Cardiac catheterization is performed at the same time as the coronary angiogram. It is a method of invasive hemodynamic exploration consisting in measuring pressures and oxygen saturation levels of the blood in various cavities of the heart and vessels under X-ray guidance. The indications to perform a cardiac catheterization are to evaluate the presence and importance of specific cardiac pathologies such as:
- Narrowing or leaking of a heart valve
- An anomaly of the blood trajectory in the heart, called intracardiac shunt
- Pulmonary arterial hypertension (PAH)
- Heart failure
- Detailed assessment of your condition prior to heart surgery
The exam consists in introducing catheters into heart chambers under local anesthesia. Two punctures are most often performed: by the femoral vein (groin) for the catheterization of the right cavities and by the radial artery (wrist) for the catheterization of the left cavities. The interventional cardiologist measures the pressures in all the cardiac chambers.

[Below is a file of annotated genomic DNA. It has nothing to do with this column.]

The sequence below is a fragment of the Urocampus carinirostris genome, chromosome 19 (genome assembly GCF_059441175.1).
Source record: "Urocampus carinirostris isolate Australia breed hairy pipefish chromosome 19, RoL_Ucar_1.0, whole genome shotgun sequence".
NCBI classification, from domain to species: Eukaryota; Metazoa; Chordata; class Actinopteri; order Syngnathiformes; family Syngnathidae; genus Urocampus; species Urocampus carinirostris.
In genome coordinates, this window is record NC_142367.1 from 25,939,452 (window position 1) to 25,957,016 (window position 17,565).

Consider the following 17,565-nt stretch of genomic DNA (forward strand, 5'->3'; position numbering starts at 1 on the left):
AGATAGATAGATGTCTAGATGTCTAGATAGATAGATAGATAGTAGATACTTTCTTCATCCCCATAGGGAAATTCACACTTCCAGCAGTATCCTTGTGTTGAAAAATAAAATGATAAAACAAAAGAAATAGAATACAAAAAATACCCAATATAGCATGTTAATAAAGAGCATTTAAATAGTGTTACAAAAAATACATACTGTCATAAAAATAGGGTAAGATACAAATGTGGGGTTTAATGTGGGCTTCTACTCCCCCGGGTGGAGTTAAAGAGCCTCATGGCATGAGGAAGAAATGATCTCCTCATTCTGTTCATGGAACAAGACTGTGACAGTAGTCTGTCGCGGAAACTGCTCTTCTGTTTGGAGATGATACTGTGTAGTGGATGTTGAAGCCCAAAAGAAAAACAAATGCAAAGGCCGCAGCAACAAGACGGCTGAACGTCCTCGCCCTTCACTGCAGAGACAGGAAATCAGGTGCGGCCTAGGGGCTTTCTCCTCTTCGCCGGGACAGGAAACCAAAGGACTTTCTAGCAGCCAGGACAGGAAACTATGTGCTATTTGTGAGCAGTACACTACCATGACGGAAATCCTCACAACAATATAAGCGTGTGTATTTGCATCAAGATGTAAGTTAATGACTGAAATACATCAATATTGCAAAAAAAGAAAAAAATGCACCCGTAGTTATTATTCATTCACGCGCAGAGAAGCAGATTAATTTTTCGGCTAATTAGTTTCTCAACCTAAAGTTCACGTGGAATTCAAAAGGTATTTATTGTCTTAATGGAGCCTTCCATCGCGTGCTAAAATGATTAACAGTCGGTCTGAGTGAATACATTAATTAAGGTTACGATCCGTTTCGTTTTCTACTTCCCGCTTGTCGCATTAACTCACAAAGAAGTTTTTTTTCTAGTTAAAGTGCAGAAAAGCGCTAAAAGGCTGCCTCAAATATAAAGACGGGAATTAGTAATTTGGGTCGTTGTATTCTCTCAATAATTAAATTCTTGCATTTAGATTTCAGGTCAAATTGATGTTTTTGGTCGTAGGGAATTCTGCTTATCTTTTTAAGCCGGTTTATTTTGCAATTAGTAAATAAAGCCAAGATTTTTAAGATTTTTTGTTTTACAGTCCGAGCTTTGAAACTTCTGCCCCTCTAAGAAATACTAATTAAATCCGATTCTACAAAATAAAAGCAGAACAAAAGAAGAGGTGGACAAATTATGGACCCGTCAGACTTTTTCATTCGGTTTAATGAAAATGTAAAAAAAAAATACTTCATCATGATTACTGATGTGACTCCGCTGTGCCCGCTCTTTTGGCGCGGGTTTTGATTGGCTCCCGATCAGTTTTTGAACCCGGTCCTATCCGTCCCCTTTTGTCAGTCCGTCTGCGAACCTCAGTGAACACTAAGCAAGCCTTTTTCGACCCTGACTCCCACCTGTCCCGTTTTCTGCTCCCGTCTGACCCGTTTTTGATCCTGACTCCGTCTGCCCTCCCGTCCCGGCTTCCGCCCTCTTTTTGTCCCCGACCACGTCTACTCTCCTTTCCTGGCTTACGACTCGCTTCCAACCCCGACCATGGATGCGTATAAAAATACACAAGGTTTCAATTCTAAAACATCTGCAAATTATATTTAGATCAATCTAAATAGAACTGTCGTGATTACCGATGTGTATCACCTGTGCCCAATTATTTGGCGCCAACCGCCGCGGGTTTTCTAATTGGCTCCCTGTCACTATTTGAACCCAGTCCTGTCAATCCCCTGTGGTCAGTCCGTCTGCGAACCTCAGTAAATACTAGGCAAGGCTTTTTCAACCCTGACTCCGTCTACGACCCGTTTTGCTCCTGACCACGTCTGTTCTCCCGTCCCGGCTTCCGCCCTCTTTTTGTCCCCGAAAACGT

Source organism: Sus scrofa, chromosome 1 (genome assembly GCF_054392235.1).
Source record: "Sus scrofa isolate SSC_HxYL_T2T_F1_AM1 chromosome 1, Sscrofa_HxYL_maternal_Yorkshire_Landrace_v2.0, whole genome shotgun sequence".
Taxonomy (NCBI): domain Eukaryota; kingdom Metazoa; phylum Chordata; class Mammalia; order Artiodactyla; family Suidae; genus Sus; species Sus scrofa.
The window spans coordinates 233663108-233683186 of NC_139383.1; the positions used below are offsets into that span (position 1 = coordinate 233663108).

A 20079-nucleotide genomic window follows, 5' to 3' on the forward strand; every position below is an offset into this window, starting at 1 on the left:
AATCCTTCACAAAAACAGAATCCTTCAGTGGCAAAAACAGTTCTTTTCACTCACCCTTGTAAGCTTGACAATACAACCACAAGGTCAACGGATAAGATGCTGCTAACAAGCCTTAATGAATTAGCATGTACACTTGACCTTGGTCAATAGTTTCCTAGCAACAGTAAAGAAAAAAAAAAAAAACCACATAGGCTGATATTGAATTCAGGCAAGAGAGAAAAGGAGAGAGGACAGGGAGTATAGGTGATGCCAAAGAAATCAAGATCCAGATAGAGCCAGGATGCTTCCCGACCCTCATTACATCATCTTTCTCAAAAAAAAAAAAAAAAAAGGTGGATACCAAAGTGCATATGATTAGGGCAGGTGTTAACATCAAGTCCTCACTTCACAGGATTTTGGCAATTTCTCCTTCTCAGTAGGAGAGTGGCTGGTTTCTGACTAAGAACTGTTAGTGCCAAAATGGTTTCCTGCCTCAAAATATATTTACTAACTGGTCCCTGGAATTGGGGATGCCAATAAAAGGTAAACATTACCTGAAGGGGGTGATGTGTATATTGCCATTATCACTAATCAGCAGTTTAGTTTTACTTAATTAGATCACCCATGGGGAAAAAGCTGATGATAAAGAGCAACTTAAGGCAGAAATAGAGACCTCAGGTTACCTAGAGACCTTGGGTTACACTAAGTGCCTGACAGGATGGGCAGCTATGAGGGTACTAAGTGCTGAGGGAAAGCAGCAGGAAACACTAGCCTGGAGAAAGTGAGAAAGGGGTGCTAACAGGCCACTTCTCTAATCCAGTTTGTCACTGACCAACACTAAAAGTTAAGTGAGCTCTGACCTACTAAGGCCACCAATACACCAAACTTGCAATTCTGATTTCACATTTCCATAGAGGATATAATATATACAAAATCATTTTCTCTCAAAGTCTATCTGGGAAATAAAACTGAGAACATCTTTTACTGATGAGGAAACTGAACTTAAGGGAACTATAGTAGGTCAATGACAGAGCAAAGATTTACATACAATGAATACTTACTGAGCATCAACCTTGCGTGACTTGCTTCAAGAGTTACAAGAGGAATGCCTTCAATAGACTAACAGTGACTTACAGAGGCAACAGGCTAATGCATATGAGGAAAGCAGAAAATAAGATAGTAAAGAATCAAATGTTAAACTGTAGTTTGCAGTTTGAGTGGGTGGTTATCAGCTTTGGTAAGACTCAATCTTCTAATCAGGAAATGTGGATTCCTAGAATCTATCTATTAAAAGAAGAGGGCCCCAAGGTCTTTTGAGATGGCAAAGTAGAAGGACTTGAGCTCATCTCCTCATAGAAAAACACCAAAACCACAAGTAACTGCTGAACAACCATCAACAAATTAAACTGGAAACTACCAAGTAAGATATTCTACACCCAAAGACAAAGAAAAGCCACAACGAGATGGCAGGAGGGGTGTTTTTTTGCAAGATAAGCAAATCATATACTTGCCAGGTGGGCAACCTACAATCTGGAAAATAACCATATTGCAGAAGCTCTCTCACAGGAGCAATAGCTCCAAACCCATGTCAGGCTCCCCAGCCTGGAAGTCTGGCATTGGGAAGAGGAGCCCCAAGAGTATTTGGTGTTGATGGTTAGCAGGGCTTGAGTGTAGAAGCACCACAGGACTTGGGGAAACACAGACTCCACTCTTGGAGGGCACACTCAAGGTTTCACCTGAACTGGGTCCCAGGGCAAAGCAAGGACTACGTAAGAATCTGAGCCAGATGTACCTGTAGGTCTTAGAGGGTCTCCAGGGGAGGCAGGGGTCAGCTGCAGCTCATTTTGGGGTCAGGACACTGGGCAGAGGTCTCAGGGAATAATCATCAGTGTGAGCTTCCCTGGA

He then completes the exam with a left ventriculography, which assesses the ability of the heart muscle to contract. To do this, the interventional cardiologist injects an iodinated contrast media using a multiperforated catheter positioned in the cavity to be studied. The injection of the contrast agent can produce a brief and migratory sensation of heat. This part of the exam also assesses the presence of aortic or mitral valve anomalies.
- Hospitalization for 12 to 24 hours.
- Puncture at the wrist and groin.
- The mean duration of the exam: 30-40 minutes.
- The exam is painless for the majority of patients.
- A 6-hours immobilization period following the cardiac catheterization is required in order to avoid bleeding at the puncture sites.
- Strenuous physical effort is discouraged for 72 hours following the procedure to avoid bleeding at the radial and/or femoral puncture site.